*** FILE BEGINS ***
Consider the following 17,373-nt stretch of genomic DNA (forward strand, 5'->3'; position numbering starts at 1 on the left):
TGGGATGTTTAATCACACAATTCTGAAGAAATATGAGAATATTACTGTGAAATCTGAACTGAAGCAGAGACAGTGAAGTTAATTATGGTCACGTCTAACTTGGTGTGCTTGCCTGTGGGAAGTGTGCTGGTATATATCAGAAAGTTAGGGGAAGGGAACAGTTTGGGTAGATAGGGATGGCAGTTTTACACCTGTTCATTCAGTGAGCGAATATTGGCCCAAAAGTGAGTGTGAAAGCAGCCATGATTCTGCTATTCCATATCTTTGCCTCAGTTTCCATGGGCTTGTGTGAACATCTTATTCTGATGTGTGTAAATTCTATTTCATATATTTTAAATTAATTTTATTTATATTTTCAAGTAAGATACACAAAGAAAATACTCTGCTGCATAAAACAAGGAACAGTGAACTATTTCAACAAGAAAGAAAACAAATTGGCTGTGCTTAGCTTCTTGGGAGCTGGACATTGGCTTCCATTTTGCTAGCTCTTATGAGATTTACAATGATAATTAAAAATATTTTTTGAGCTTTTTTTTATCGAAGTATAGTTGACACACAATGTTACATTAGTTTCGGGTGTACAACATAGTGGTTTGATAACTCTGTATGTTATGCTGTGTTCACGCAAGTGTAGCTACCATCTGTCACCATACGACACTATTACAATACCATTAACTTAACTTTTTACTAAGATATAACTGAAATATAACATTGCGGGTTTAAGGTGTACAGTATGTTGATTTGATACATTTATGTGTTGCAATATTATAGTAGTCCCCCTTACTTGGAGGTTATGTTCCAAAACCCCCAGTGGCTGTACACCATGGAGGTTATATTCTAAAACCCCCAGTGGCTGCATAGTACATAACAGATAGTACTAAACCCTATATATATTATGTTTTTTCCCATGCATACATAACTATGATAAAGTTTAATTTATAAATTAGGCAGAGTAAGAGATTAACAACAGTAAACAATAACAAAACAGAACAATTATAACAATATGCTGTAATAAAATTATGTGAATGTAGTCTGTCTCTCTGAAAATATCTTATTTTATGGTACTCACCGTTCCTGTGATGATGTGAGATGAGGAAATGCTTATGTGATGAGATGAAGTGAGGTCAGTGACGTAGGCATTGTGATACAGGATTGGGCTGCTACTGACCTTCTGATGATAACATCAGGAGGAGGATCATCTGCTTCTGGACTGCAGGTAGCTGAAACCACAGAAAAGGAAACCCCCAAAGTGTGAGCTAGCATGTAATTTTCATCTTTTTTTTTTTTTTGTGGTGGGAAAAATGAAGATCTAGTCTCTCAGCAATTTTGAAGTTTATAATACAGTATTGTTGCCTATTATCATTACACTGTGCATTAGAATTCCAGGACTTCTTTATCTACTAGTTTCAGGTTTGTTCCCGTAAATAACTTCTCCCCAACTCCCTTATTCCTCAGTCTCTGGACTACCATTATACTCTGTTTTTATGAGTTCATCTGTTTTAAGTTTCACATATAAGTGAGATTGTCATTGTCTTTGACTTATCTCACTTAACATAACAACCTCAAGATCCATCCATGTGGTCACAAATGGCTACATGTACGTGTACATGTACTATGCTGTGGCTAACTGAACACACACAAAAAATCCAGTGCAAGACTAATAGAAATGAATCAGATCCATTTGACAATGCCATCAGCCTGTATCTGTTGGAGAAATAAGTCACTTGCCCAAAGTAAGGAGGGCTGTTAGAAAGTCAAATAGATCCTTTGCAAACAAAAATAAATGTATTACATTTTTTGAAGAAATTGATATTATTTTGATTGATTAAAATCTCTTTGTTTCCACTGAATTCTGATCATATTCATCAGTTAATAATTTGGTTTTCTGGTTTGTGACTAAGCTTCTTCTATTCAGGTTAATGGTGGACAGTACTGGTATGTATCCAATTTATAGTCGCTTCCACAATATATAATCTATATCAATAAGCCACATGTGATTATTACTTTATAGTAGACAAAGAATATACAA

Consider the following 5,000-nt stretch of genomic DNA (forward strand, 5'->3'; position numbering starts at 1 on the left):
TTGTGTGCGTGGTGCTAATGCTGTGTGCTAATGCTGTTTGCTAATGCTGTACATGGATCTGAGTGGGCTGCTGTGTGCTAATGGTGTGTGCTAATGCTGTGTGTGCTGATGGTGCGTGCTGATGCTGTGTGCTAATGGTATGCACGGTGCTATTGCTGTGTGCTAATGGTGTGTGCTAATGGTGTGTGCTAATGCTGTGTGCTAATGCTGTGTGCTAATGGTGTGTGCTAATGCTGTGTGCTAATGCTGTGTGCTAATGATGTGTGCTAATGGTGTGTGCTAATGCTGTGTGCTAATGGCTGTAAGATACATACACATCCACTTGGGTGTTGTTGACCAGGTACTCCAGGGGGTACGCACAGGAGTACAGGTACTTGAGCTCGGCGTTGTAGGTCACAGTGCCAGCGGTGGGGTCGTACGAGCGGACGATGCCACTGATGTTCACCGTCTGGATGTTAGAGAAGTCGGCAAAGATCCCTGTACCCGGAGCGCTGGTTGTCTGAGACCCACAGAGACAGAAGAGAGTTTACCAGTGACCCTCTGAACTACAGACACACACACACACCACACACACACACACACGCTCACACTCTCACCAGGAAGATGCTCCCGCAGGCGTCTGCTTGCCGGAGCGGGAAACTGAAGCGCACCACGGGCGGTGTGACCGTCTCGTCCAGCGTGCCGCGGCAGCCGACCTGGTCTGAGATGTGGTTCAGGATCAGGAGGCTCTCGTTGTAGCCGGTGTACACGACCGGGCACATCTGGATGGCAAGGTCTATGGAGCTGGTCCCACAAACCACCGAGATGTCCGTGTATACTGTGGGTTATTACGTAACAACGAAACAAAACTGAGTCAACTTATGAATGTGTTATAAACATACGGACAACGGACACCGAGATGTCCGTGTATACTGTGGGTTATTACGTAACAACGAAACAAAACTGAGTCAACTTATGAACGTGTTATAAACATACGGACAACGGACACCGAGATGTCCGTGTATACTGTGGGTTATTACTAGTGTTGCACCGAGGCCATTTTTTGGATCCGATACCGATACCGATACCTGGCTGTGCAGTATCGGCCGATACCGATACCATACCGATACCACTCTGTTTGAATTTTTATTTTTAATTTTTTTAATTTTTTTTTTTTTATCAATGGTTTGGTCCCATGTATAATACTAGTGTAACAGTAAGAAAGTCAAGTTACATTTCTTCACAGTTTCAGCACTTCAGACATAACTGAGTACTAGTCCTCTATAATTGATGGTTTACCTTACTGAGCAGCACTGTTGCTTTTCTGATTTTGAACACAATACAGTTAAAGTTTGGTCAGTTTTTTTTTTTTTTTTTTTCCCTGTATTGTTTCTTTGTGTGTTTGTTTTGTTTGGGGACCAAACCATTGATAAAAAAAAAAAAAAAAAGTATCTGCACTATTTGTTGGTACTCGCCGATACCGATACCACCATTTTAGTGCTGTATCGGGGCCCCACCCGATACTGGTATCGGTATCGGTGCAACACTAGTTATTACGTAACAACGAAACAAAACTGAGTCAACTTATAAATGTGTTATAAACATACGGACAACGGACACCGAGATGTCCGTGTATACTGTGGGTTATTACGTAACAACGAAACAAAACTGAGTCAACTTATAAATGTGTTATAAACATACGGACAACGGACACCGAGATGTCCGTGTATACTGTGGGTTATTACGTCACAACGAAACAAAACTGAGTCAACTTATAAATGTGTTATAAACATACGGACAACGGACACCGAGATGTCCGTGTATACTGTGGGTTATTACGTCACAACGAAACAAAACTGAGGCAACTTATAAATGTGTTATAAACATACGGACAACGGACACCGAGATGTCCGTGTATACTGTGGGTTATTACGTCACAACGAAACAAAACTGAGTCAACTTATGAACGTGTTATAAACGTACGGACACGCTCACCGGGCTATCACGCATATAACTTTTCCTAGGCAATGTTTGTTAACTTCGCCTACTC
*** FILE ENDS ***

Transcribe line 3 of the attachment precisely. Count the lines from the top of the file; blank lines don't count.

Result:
Consider the following 5,000-nt stretch of genomic DNA (forward strand, 5'->3'; position numbering starts at 1 on the left):